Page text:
Smarter collaboration for the education industry using Lotus Connections, Part 1: Integrate Lotus Connections with a RESTful web application

Track publications by person using Lotus Connections Profiles

Extend IBM® Lotus® Connections capabilities with a RESTful web application that supports XML and JSON APIs. The Connections Profiles user interface is a custom widget based on the Dojo Toolkit. The web app enables a university professor to share his publications on a social network profile page. Further customize the application to share other information from the professor's profile such as research grant awards or courses taught.

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Vladislav Ponomarev, Software Engineer, IBM

Photo of Vladislav PonomarevVladislav Ponomarev is a Web technology solutions team leader at IBM Russian Software and Technology Lab. His major areas of expertise include Java EE applications, virtualization, and cloud computing.



Carl Osipov, Software Architect, IBM

Photo of Carl OsipovCarl Osipov is an experienced software architect with the Strategy and Technology organization in IBM Software Group. His skills are in the area of distributed computing, speech application development, and computational natural language understanding. He has published and presented on topics including service-oriented architecture and conversational dialog management to peers in the industry and academia. His current focus is on business analytics and optimization.



21 September 2010

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The articles in the series will describe collaboration use cases for higher education (such as colleges or universities) institutions and will provide technical guidance on extending and customizing IBM Lotus Connections as well as other IBM products to enhance education industry specific collaborative scenarios. The series will focus on using business analytics and optimization capabilities of IBM products to enable Connections users to make smarter decisions about identifying and working with potential collaborators. We expect that the material in the series will be valuable to education industry information technology (IT) leaders and strategists who are considering collaboration solutions for their organizations.

The first article in the series will describe how to integrate IBM Lotus Connections with REST-based web services to enable education industry specific extensions to the product. The follow-on articles will use extended Connections capabilities to support optimized processes to help principal investigators use skills-based collaborative group identification plus content analytics of researcher's publications to enhance collaboration profiles and other topics.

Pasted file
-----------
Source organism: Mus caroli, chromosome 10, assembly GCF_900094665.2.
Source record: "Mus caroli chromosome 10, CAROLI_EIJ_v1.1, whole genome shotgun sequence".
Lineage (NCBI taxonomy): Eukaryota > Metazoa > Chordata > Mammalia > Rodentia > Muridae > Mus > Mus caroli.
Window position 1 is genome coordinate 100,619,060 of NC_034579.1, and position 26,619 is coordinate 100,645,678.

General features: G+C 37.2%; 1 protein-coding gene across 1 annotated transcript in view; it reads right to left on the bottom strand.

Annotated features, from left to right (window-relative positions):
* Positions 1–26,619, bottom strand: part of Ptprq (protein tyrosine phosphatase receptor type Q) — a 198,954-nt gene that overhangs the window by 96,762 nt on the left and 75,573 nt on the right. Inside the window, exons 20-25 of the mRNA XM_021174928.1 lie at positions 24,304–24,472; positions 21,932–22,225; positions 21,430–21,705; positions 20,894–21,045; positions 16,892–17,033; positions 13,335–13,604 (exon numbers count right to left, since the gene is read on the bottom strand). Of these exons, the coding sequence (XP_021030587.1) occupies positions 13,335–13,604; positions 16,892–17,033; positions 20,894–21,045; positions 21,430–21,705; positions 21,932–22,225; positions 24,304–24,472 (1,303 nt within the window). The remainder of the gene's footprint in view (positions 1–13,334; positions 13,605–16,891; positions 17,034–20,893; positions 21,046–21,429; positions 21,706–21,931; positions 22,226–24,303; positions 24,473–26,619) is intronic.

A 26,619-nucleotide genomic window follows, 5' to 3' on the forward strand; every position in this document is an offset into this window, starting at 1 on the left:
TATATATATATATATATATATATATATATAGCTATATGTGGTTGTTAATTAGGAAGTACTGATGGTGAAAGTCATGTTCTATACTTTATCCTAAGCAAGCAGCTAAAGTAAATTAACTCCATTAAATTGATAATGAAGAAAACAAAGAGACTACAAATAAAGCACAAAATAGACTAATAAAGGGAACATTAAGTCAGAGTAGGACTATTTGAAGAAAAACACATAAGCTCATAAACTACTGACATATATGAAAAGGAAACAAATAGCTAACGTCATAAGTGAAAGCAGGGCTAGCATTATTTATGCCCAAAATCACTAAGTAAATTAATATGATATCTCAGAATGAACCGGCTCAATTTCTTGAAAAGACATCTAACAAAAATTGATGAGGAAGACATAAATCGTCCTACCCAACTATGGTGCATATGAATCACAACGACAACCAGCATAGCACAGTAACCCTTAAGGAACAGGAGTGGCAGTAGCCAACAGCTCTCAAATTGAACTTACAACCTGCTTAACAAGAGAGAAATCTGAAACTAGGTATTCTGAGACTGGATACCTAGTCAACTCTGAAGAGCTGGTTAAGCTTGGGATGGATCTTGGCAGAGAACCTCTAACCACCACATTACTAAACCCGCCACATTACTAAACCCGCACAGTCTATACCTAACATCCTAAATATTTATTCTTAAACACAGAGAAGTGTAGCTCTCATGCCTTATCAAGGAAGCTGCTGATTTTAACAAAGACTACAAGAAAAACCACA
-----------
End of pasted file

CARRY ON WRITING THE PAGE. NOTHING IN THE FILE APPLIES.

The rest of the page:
Introduction

The IBM Lotus Connections® 2.5 (Connections) Profiles application can be extended with custom widgets. This is a relatively simple process when the widget user interface (UI) and code are bundled along with Profiles. However, you may need to integrate Connections with a separate application having an external API so that a custom Profiles widget can display and manipulate data managed outside of Connections.

Frequently used acronyms

  • API: Application Programming Interface
  • HTTP: Hypertext Transfer Protocol
  • JAXB: Java Architecture for XML Binding
  • JEE: Java Platform, Enterprise Edition
  • JSON: JavaScript Object Notation
  • REST: Representational State Transfer
  • UI: User Interface
  • XML: Extensible Markup Language
  • XSS: Cross-site scripting

In the first part of the article, you get an overview of the web application capabilities and requirements. Next, we expand on the technologies used and describe the application architecture. The first part concludes with an implementation description which also covers the security mechanism used in the application.

The second part of the article is dedicated to the client-side, iWidget implementation. We explain the big picture of the widget capabilities provided to a user as well as how the widget UI is organized and built with the Dojo Toolkit.

Finally, we show how the components (Profiles, web application, and widget) are integrated with each other. We provide examples of Connections configuration files for integration.


RESTful web application

We will describe a web application which helps a Profiles user (such as a professor in an education or a research institution) maintain a list of his or her authored publications. The application will expose its functionality through an HTTP-based REST interface, making it easier to communicate with the application from the browser using JavaScript or potentially from any other third party software. The application will meet the following requirements:

  1. The REST interface must:
  • Accept request messages formatted as XML and support response rendering in JSON and XML formats.
  • Provide create, retrieve, update, and delete (CRUD ) operations on publications.
  1. The following data must be persisted for each publication:
  • Auto-generated ID
  • Publication owner
  • Title
  • Year published
  • Author(s)
  • Journal
  • Publisher
  1. Unauthenticated users must not be allowed to perform operations that modify publications.
  2. Authenticated users must be allowed to only modify publications owned by them.
  3. The application should be easily extensible to support new REST entities (in addition to publications) without re-compiling its code. For example, if the application maintained a list of grant awards for each Profiles user, the code should remain untouched, and the only development tasks should be application assembly, deployment, and database schema changes.

Technologies used

Since an IBM Lotus Connections 2.5 installation includes an instance of IBM WebSphere® Application Server (WebSphere) 6.1, we will use the latter for running our application. WebSphere 6.1 implements a set of J2EE specifications, including Java™ Servlet 2.4 (JSR 154) and Enterprise JavaBeans™ (EJB) 2.1 (JSR 153).